4. Our nation produces very few jurists of the caliber of Justice DOUGLAS and his peers these days. Here is that great civil libertarian, who recognized government as both a blessing and, when corrupted by ideological interests, a curse: "Once the investigator has only the conscience of government as a guide, the conscience can become ‘ravenous,’ as Cromwell, bent on destroying Thomas More, said in Bolt, A Man For All Seasons (1960), p. 120. The First Amendment mirrors many episodes where men, harried and harassed by government, sought refuge in their conscience, as these lines of Thomas More show: ‘MORE: And when we stand before God, and you are sent to Paradise for doing according to your conscience, *575 and I am damned for not doing according to mine, will you come with me, for fellowship? ‘CRANMER: So those of us whose names are there are damned, Sir Thomas? ‘MORE: I don't know, Your Grace. I have no window to look into another man's conscience. I condemn no one. ‘CRANMER: Then the matter is capable of question? ‘MORE: Certainly. ‘CRANMER: But that you owe obedience to your King is not capable of question. So weigh a doubt against a certainty—and sign. ‘MORE: Some men think the Earth is round, others think it flat; it is a matter capable of question. But if it is flat, will the King's command make it round? And if it is round, will the King's command flatten it? No, I will not sign.’ Id., pp. 132—133. DOUGLAS THEN WROTE: Where government is the Big Brother,11 privacy gives way to surveillance. **909 But our commitment is otherwise. *576 By the First Amendment we have staked our security on freedom to promote a multiplicity of ideas, to associate at will with kindred spirits, and to defy governmental intrusion into these precincts" Gibson v. Florida Legislative Investigation Comm., 372 U.S. 539, 574-76, 83 S. Ct. 889, 908-09, 9 L. Ed. 2d 929 (1963) Mr. Justice DOUGLAS, concurring. I write: Happy Memorial Day to all -- God please bless our fallen who lived and died to preserve constitutional governance in our wonderful series of Republics. And God open the eyes of those government officials who denounce the constitutions of these Republics by arbitrary actions arising out capricious motives.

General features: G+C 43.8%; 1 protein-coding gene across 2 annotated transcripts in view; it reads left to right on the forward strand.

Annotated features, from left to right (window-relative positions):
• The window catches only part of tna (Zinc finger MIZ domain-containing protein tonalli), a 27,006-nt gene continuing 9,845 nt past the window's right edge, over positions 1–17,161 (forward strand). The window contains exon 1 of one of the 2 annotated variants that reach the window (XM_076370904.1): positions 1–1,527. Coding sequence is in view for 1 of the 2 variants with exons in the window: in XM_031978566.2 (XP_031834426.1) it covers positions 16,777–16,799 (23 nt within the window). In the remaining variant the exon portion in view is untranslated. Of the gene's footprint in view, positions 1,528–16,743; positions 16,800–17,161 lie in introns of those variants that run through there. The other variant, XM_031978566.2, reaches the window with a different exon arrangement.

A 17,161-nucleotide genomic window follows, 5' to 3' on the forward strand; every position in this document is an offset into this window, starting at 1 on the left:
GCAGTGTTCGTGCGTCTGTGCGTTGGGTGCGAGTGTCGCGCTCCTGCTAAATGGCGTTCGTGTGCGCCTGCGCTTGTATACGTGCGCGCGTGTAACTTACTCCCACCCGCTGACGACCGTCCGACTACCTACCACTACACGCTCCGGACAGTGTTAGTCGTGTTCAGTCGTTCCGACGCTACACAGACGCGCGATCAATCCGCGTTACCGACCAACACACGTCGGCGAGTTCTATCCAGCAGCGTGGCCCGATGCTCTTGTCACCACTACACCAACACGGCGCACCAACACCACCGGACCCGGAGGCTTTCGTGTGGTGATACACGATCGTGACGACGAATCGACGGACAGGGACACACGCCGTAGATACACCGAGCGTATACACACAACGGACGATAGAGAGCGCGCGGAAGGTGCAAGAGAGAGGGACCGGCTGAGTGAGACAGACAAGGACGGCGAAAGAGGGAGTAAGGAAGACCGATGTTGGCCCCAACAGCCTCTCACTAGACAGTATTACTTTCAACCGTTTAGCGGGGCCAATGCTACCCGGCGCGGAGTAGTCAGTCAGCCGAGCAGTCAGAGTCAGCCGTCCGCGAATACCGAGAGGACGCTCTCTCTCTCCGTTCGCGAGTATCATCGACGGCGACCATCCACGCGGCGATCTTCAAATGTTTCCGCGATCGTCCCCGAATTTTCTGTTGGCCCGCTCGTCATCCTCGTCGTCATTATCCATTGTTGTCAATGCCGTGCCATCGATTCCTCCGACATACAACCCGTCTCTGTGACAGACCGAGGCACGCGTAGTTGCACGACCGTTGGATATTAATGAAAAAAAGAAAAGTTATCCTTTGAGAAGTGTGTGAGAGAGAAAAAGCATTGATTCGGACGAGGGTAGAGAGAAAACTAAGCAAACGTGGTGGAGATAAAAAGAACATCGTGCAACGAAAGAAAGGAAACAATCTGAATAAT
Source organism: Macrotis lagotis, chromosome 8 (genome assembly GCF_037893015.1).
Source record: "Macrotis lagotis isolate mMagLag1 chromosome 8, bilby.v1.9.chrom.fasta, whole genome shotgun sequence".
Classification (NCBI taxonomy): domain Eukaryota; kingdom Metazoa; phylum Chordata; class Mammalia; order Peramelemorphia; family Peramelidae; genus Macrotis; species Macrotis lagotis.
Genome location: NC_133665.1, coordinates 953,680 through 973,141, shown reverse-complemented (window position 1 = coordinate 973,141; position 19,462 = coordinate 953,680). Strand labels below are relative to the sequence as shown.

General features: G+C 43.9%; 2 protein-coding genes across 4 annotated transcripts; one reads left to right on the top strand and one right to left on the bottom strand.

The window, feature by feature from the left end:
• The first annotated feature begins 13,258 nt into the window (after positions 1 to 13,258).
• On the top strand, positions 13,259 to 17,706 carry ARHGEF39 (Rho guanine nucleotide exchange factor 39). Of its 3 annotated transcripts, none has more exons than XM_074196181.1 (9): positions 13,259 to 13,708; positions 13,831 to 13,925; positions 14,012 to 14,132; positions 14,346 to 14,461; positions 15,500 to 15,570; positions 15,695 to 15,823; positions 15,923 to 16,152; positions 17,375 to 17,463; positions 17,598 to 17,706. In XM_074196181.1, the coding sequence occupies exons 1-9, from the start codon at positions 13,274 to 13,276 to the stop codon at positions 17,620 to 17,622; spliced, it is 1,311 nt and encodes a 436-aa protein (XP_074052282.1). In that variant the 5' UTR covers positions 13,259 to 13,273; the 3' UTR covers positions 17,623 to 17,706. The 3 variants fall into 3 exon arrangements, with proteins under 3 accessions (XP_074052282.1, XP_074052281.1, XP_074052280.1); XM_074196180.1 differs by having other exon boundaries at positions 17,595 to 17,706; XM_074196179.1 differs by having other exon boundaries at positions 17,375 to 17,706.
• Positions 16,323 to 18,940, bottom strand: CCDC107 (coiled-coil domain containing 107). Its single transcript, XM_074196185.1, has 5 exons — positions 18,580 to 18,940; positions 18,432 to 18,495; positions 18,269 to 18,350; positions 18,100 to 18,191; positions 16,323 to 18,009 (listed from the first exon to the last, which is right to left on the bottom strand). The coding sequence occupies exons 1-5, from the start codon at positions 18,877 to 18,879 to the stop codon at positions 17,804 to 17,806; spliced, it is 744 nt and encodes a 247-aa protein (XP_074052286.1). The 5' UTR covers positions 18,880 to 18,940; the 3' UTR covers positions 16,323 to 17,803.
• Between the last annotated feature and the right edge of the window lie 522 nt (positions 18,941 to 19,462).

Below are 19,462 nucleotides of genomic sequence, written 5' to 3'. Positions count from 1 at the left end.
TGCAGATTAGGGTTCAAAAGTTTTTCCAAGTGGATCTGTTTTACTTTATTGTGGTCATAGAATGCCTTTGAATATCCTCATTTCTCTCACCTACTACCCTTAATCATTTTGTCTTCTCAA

5. From back in the day before secularism got a stranglehold on Hoosier jurists comes this great excerpt via Indiana federal court judge Allan Sharp, dedicated to those many Indiana government attorneys (with whom I have dealt) who count the law as a mere tool, an optional tool that is not to be used when political correctness compels a more acceptable result than merely following the path that the law directs: ALLEN SHARP, District Judge. I. In a scene following a visit by Henry VIII to the home of Sir Thomas More, playwriter Robert Bolt puts the following words into the mouths of his characters: Margaret: Father, that man's bad. MORE: There is no law against that. ROPER: There is! God's law! MORE: Then God can arrest him. ROPER: Sophistication upon sophistication! MORE: No, sheer simplicity. The law, Roper, the law. I know what's legal not what's right. And I'll stick to what's legal. ROPER: Then you set man's law above God's! MORE: No, far below; but let me draw your attention to a fact I'm not God. The currents and eddies of right and wrong, which you find such plain sailing, I can't navigate. I'm no voyager. But in the thickets of law, oh, there I'm a forester. I doubt if there's a man alive who could follow me there, thank God... ALICE: (Exasperated, pointing after Rich) While you talk, he's gone! MORE: And go he should, if he was the Devil himself, until he broke the law! ROPER: So now you'd give the Devil benefit of law! MORE: Yes. What would you do? Cut a great road through the law to get after the Devil? ROPER: I'd cut down every law in England to do that! MORE: (Roused and excited) Oh? (Advances on Roper) And when the last law was down, and the Devil turned round on you where would you hide, Roper, the laws being flat? (He leaves *1257 him) This country's planted thick with laws from coast to coast man's laws, not God's and if you cut them down and you're just the man to do it d'you really think you would stand upright in the winds that would blow then? (Quietly) Yes, I'd give the Devil benefit of law, for my own safety's sake. ROPER: I have long suspected this; this is the golden calf; the law's your god. MORE: (Wearily) Oh, Roper, you're a fool, God's my god... (Rather bitterly) But I find him rather too (Very bitterly) subtle... I don't know where he is nor what he wants. ROPER: My God wants service, to the end and unremitting; nothing else! MORE: (Dryly) Are you sure that's God! He sounds like Moloch. But indeed it may be God And whoever hunts for me, Roper, God or Devil, will find me hiding in the thickets of the law! And I'll hide my daughter with me! Not hoist her up the mainmast of your seagoing principles! They put about too nimbly! (Exit More. They all look after him). Pgs. 65-67, A MAN FOR ALL SEASONS A Play in Two Acts, Robert Bolt, Random House, New York, 1960. Linley E. Pearson, Atty. Gen. of Indiana, Indianapolis, for defendants. Childs v. Duckworth, 509 F. Supp. 1254, 1256 (N.D. Ind. 1981) aff'd, 705 F.2d 915 (7th Cir. 1983)